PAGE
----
Saturday, July 30, 2011

The dim prophet of doom

David Strom wrote an op-ed piece in the Strib this morning. Strom suffers from a disabling case of Ryan's Hysteria, the definition of which will, sometime in the future, read:
A mental affliction distinguished by the fixed and unwavering belief that the sky is actually falling. Named after an early 21st century Republican Congressman from Wisconsin in the former United States who held office shortly before Congress refused to pay its bills and the economy collapsed. There is no known treatment or cure for Ryan's Hysteria.
Strom is a former college instructor (in political science, not economics), former executive director of the Minnesota Taxpayers League, former executive director of the Minnesota Free Market Institute, former Patriot radio host and occasional front man for a couple of his advertisers, precious metal and currency swap scam artists now in or on their way to the can, and most recently, he's been saved from a life on the streets by the Republican Caucus in the Minnesota House.

I heard Strom described recently as a "desperate huckster," and I certainly don't disagree with that.

The first time I ever heard spittle-flecked rantings like Strom's about how we were under a mountain of debt, that it was going to kill the country, we were on the road to financial perdition, and that we needed to get rid of welfare and Social Security, was when I was about twelve (half a century ago). It was relayed to me, in all seriousness, by a friend of mine, a child in an extended family of Bircher-types.

So you see, Ryan's Hysteria predates, well, Ryan. It was nonsense then, and it is nonsense now. We don't have a debt crisis; we have (as a tweet I read said), a hostage crisis. Strom, in fact, complains that he and his misguided brethren are described in those terms: terrorists, hostage takers, or suicide bombers.

Why, according to Strom, they're the ones who see the light. Just like all the other messianic zealots and fools of history: David Koresh, Jim Jones, Nathan Bedford Forrest, Bud Grant (I always like to throw that one in there because of his leadership on the Indian fishing treaty litigation; that one ended so well), and well, the list is near endless.

One of Strom's rhetorical tricks is to project deficits out for fifty years. All of the debt prophets love to do this. But you should look at Strom's argument this way: it's like observing a car crossing the border into Minnesota on I-35 and predicting confidently that its final destination is Thunder Bay, Ontario.

If a publically-held company made fifty-year financial projections to investors, its CEO and CFO would be sharing cells next to Strom's precious metal and currency swap huckster buddies.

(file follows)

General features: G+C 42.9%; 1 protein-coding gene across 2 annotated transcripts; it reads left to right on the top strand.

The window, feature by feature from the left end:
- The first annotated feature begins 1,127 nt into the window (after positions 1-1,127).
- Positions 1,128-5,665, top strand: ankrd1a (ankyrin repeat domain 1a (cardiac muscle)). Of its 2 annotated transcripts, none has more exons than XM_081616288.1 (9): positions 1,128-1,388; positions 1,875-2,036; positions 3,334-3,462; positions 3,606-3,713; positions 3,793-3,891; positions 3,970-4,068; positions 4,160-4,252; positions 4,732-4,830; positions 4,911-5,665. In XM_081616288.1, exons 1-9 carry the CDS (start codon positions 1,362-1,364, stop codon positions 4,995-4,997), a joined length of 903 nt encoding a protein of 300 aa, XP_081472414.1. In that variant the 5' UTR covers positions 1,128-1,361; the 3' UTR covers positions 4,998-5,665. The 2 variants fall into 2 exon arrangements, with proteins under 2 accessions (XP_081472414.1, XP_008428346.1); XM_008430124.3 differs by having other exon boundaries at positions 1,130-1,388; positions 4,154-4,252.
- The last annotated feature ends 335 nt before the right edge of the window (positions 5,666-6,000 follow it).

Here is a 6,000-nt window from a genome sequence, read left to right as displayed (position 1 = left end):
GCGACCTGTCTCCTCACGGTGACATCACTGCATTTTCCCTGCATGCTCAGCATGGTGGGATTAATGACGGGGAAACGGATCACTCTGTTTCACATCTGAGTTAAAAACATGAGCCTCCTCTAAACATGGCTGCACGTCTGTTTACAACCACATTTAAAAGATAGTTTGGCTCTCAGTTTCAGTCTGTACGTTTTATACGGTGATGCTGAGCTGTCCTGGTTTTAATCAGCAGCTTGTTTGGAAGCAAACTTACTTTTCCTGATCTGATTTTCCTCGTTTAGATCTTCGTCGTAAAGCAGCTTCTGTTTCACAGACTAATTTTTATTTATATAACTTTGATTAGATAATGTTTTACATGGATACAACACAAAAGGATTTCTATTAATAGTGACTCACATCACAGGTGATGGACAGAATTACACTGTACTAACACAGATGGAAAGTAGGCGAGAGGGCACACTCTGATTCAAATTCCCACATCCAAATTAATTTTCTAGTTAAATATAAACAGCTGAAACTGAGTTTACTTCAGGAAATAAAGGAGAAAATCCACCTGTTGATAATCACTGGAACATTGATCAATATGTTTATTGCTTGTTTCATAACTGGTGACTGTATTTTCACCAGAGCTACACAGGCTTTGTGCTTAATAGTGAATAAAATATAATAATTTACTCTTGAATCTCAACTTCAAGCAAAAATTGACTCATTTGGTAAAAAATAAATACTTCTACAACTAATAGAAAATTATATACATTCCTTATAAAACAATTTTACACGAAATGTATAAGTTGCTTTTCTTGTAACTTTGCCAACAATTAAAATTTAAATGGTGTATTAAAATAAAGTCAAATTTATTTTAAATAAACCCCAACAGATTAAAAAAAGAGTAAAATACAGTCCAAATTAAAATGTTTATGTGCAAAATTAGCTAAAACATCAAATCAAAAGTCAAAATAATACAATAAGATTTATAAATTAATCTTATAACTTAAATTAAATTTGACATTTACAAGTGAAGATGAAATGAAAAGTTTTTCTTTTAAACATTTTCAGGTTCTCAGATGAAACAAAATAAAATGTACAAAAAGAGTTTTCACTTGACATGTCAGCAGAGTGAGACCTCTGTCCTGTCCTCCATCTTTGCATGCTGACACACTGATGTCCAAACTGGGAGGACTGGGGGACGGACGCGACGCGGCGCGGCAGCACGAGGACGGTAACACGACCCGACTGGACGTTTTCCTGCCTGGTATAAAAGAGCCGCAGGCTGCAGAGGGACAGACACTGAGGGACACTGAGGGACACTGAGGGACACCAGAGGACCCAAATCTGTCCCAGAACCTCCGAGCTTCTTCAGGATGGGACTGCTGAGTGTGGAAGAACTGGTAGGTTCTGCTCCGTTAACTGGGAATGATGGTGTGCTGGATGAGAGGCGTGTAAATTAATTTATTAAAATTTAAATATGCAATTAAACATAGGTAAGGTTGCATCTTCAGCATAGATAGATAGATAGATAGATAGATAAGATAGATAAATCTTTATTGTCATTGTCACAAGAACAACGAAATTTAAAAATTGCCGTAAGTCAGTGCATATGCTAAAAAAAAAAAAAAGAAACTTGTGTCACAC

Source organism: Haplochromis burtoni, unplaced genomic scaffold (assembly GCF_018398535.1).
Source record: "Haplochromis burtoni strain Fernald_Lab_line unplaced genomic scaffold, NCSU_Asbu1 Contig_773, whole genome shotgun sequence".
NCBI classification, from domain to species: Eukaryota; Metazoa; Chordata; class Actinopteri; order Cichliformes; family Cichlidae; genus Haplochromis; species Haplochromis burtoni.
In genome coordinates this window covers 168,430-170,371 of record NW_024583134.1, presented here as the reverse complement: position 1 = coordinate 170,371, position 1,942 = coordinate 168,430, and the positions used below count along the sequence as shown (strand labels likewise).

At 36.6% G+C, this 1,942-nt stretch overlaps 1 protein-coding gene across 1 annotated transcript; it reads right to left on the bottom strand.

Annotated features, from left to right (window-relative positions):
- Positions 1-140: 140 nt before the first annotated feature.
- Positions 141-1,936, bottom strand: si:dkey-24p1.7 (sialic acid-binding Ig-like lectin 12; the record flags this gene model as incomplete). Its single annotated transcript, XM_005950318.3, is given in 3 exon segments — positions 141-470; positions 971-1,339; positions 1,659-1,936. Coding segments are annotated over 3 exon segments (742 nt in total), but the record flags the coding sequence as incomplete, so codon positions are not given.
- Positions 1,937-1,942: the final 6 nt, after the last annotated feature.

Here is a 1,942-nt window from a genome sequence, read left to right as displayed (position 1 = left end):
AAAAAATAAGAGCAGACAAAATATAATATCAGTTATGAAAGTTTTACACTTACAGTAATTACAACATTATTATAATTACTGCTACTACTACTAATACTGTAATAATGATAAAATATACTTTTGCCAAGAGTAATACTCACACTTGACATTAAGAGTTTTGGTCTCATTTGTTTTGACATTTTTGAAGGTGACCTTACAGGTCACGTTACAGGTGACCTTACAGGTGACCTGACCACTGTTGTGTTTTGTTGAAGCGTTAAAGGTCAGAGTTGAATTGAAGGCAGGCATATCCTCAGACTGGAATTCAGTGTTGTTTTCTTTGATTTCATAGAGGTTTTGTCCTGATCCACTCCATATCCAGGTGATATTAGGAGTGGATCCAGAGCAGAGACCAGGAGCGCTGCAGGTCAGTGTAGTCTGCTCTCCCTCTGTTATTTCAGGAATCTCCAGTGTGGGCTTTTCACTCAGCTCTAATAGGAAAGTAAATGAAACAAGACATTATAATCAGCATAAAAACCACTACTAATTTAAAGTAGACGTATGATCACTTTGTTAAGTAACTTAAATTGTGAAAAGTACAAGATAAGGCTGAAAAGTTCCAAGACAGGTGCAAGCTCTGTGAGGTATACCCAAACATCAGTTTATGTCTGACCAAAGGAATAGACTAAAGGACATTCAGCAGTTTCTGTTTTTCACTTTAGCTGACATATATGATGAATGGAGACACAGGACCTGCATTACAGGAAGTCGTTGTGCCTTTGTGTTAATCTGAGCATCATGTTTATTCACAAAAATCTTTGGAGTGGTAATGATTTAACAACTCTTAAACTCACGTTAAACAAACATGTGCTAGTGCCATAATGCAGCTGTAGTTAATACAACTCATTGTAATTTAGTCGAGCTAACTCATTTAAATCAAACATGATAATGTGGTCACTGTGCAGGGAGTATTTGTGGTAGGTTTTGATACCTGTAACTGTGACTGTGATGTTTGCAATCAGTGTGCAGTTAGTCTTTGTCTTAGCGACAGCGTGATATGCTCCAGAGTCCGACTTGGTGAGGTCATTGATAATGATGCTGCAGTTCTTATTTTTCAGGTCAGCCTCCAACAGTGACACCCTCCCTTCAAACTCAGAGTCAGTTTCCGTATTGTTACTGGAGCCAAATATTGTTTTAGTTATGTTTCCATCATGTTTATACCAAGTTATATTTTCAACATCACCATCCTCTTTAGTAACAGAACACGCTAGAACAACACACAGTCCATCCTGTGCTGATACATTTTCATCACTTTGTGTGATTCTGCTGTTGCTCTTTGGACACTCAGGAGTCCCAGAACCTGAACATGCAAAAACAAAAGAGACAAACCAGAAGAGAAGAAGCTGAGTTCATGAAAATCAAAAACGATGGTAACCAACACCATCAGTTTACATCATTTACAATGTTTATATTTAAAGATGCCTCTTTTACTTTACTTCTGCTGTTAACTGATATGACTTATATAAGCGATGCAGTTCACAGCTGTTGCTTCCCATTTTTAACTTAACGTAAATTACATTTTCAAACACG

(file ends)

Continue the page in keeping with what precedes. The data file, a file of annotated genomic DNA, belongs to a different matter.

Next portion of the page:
It is curious that the debt hysteria always surfaces during Democratic administrations, when in fact, more debt is run up at a faster rate when Republicans are the president. Bill Clinton was the president the last time we had a budget surplus, and you'll remember it was Alan Greenspan who said we needed to cut taxes to keep from paying off the national debt too soon. The nineties were a lot more prosperous time in America than the aughts and the era of the Bush tax cuts, too.

What needs to happen now is to prevent the Zippo raid on the United States by Strom and his zealot pals. The village does not need to be burned to be saved. In any near or medium term, it isn't even in need of saving.

Just letting Uncle Alan and George Bush's tax cuts expire would go a long way toward fixing the problem. That and cutting a military that spends as much as the whole rest of the world combined.


Some words from one of my correspondents:
I borrowed these numbers from David Cay Johnson's site: In 2000, individual tax receipts averaged $4500 per person. In 2010 they were at $2900. That's a 39% decrease (to say nothing of an overall decrease in corporate taxes, which fell 27%) during a period where we suffered a major terrorist attack, fought 2 wars, added on an unfunded Medicare extension (Part D), suffered a horrific natural disaster (Katrina), bought a non-Keynesian stimulus package (mostly tax cuts and individual/state aid) and bailed out Wall Street. [ ] We're running head first into global warming and default and [ ] one of the main political parties doesn't believe in anything going on in the real world.

No comments: